Posted by: gcarkner | March 20, 2013

The Age of Rights

Entering the Age of Human Rights and Pluralism: Public Religion in Canada from MacKenzie King to Trudeau

 George Egerton PhD, Professor Emeritus History, UBC

What wisdom can we find in the longer history of engagement between religion and politics in Canadian history which can shed some light on our present choices? These are some concluding remarks.

First, I would argue that the resistance of some fundamentalist Protestants and Quebec ultra-Catholics to the protection of human rights, an aversion mixed sometimes with xenophobia and anti-Semitism, is to be shunned by all Christians. Both Protestant and Catholic forms of Christianity developed rich theological rationales for human rights protection, both internationally and nationally; this framework should be powerfully sustained in contemporary theological and political engagements.

However, the leftist, social gospel wing of Protestantism, represented in such figures as John Humphrey, Frank Scott, King Gordon, and Arthur Roebuck, in embracing the human rights agenda often abandoned any legitimating reference to religious foundations which might prove embarrassing in the context of pluralism. The liberal Protestant Canadian churches have also in the main traveled this path, accommodating liberal cultural agendas of extending human rights without a sense of constraint when this process involved violation of classic religious teachings. The result has been not only debilitating internal division within these churches and the loss of a distinctive prophetic voice in culture, but also the loss of any religious conscience within the secularized governance of Canada.

While the governments of Diefenbaker and Pearson welcomed and promoted a religious pluralism, broadened out from the previous traditional Christian pluralism, Trudeau was determined to smash the clericalism of Maurice Duplessis’ ‘grande noirceur.’ He succeeded, perhaps well beyond his intentions, as Catholic Bishops have had to puzzle repeatedly over whether to excommunicate Catholic Prime Ministers.

Second, my study of the patterns of church-state, religious-political relations in Canada strikes me as demonstrating clearly that Canadians have historically and consistently chosen to place their ultimate national norms, laws, jurisprudence and constitution under ‘the supremacy of God.’ The campaigns to remove this expression from the constitution have all led to political disaster – as former NDP MP, Svend Robinson, repeatedly discovered. The constitutional acknowledgment of God represents the deepest Canadian fusion of liberal and Christian values, mutually reinforcing and constraining in a dynamic, enduring matrix.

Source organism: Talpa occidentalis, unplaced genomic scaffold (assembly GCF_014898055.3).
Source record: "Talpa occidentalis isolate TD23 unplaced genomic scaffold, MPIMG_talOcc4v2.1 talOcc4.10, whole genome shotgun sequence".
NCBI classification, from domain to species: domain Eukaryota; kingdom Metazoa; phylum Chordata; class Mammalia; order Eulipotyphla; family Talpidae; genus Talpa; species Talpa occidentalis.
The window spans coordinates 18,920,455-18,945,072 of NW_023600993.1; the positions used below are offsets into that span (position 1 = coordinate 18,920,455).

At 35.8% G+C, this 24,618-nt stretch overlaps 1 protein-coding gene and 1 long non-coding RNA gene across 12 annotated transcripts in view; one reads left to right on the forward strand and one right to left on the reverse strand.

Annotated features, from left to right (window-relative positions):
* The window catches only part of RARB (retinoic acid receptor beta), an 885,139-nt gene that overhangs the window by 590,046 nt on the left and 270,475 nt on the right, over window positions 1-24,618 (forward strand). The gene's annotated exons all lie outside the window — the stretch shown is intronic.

Where religion came to trump liberal values (as in Duplessis’ Quebec or Aberhart’s Alberta) or, equally, when liberal ideology trumped core religious teaching (as in Trudeau’s legacy and today’s secular jurisprudence), church and state have both lost something precious. Without the priestly, pastoral  and prophetic functions of religion, modern western states all face ‘legitimation crises’ in face of the challenges of terrorism, weapons of mass destruction, environmental degradation, exhausting consumption, and political corruption.

Parliament Hill, Ottawa

Traditionally, Canadian religious and political leaders defined Canada’s national identity as a ‘Christian democracy.’ In the circumstances of today’s demographic multiculturalism, this formula is no longer possible; nor is nostalgic longing for the reconstruction of Canadian Christendom. What is possible and is indeed an emerging dynamic in Canadian civil society is the formation of religious coalitions representing the common values of all the major faiths to guard what is precious in the human person and the religious freedoms of faith communities, in face of ideologies, politics, and jurisprudence which would subvert these.

Will the definition of Canadian pluralism and multiculturalism be religiously friendly, as in our longer tradition, or religiously hostile and exclusionary, as in recent experience? This is where we as Christians are at in the age of human rights.

This brings me to my third and final conclusion. It is crucial that Christian and other major faith communities understand the challenges and opportunities of living in an age and culture of pluralism. We need historical perspective, legal insight, media smarts, and courage to speak out and mobilize in defence of religious freedom. An array of Protestant and Catholic organizations, and inter-faith think-tanks and lobbyist coalitions — like the Evangelical Fellowship of Canada, Cardus, the Manning Centre – have responded to the challenge or shaping and presenting well-informed, positive responses to the challenges of human rights and pluralism in Canada. Let us support these organizations as they defend our human rights and freedoms as Canadian Christians.

~ Dr. George Egerton, Professor Emeritus History, UBC  (full text available from

Entering Age of HRts CHR

Writing the Canadian Bill of Rights CJLS 2004


Also see: Francis S. Adeney & Arvind Sharma (eds.) Christianity and Human Rights: influences and issues. SUNY Press, 2007; Glenn Tinder, The Political Meaning of Christianity; Brad Gregory, The Unintended Reformation (Chapter 4 “Subjectivizing Morality”). Harvard, 2012. Jean Bethke Elshtain, Sovereignty: God, the State & Self. (Gifford Lectures)

Other Heavyweights in Christian Political Theory: Oliver O’Donovan at Christ Church Oxford, James Skillen of Centre for Public Justice in Washington, D.C., Richard John  Neuhaus, First Things Journal in the USA, Cardus and Convivium Journal in Canada.



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